Review: Keith Emerson – The Nice

The Nice – Keith Emerson with the Nice (Mercury SRM-2-6500)

Let’s face it. If you’re gonna make money these days, you gotta have the acceptance of the screaming thirteen year olds. When the Nice were at the height of their short-lived existence, they only had the avante-garde as fans. Everyone else seemed to be getting off on Chicago, Led Zeppelin, or Creedence.

So when the Nice dissolved and their keyboardsman, Keith Emerson, went his way, not too many people were broken up about it. Mainly because not too many people even knew about them. Emerson, who became slightly well-known for stabbing his organ at the live Nice concerts, soon formed Emerson, Lake and Palmer.

It wasn’t long before Cotillion Records signed them and departed on a massive ad campaign. ELP were advertised in England as “number one in America,” and advertised in America as “number one in England.” This was all that was needed for the group to attain what is commonly termed as “superstardom.”

Last summer, ELP played the Arena with Delaney and Bonnie. As Emerson took the stage, a shriek arose from the mail-ordered upper row seats occupied by a fleet of pimply, teenbopping chicks. That’s what it takes. The okay of those who can afford to purchase over-priced concert seats, and over-priced albums in great quantity. It’s that okay that can mean commercial success or failure.

Both Pictures at an Exhibition and Keith Emerson with The Nice are essentially Emerson. He provides the bulk of the music and is responsible for most of the unique arrangements.

Now for a little background on these albums. Keith Emerson with The Nice, a two-record set, is actually a re-release of two Nice albums, Five Bridges and Elegy, released only after ELP became popular. The albums didn’t sell even then. So the two-album set is a second attempt to cash in on the success of Emerson. This time to assure success, the non-existent group has now been retiled KEITH EMERSON with The Nice. “With The Nice” is about one-fourth of the size of “KEITH EMERSON.”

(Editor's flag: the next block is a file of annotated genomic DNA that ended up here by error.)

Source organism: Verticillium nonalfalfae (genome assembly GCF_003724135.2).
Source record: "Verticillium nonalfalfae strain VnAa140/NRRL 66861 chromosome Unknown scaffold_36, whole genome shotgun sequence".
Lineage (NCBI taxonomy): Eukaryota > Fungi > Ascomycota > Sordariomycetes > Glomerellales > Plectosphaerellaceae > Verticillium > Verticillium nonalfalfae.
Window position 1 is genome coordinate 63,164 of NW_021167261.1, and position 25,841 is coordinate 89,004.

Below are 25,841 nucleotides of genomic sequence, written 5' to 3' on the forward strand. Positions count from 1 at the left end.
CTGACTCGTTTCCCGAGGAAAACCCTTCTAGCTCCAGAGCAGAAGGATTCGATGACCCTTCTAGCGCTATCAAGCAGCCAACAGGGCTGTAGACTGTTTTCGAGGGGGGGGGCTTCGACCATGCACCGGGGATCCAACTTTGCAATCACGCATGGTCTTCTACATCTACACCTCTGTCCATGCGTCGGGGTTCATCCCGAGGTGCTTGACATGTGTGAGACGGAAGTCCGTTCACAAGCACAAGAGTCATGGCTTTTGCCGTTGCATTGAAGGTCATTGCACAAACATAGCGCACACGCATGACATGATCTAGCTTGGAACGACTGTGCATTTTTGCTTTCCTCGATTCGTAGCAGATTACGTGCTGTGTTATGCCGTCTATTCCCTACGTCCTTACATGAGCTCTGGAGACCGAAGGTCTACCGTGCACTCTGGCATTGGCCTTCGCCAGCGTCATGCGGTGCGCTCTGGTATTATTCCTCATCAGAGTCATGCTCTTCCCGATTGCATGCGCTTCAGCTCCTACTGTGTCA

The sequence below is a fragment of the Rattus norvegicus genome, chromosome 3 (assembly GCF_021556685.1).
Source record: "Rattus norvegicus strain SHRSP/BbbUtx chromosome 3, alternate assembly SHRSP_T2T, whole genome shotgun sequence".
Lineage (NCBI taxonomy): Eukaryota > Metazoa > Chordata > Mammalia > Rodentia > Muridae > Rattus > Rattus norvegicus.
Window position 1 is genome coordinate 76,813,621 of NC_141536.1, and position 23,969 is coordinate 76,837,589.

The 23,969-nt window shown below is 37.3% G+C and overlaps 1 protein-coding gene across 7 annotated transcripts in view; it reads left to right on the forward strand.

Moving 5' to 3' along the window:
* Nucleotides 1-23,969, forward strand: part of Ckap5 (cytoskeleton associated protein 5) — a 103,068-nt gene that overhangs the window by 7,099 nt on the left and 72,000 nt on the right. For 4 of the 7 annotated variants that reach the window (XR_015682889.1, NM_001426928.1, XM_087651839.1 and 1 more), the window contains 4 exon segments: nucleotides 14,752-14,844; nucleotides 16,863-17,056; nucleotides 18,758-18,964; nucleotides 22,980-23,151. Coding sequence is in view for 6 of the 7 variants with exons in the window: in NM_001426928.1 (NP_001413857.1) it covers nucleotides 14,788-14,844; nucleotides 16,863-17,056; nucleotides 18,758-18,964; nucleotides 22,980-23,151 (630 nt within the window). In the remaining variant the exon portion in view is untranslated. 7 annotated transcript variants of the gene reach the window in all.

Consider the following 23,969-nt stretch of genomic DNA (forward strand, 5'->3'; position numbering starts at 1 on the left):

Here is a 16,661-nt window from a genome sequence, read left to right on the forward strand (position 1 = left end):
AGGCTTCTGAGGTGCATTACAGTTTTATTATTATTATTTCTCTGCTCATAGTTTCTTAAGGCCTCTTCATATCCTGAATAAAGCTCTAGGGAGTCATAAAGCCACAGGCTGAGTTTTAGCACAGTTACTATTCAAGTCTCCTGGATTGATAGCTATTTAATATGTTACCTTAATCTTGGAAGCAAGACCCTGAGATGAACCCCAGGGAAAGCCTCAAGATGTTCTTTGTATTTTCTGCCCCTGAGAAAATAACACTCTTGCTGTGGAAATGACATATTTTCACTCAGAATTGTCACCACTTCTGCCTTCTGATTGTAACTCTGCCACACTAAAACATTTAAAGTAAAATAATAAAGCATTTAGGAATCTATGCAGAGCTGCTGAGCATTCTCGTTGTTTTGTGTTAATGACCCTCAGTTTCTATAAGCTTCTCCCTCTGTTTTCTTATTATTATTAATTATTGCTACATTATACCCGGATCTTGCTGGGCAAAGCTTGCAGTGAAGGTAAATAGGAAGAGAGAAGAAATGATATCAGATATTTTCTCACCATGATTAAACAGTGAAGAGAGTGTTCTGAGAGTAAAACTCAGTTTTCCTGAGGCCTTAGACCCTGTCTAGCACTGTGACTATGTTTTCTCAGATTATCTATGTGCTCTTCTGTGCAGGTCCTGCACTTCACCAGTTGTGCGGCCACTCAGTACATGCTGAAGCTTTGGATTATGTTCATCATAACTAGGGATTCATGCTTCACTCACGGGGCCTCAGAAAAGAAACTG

Pictures at an Exhibition, the latest Emerson, Lake and Palmer product, is their famed live performance of Mussorgsky’s classical piece with an encore of the Nutcracker Suite (swiftly re-titled Nutrocker Suite).

The latter is a perfect example of that ounce of commercialism essential to success. Yet, both of the above described products are excellent.

Emerson is probably the only keyboardsman living that can be the best in almost all the variations and the assorted musical fields his instrument encompasses. The re-released set serves as an excellent showcase for that talent before it was slightly altered for material purposes. Pictures of an Exhibition is a dazzling opportunity for the listener to enjoy rock, classical, jazz, moog, and folk music all in not only album, but one piece.

In other words, if you thought Elton John was the quintessence of piano work, don’t just listen to, but experience either or both of these two fine products.

And as for what success had done to Keith Emerson and company… well, at least he hasn’t added “You’ve Got a Friend” to his repertoire. Yet.

Courtesy of the Door (aka San Diego Door) – Cameron Crowe –  February 24, 1972 – March 9, 1972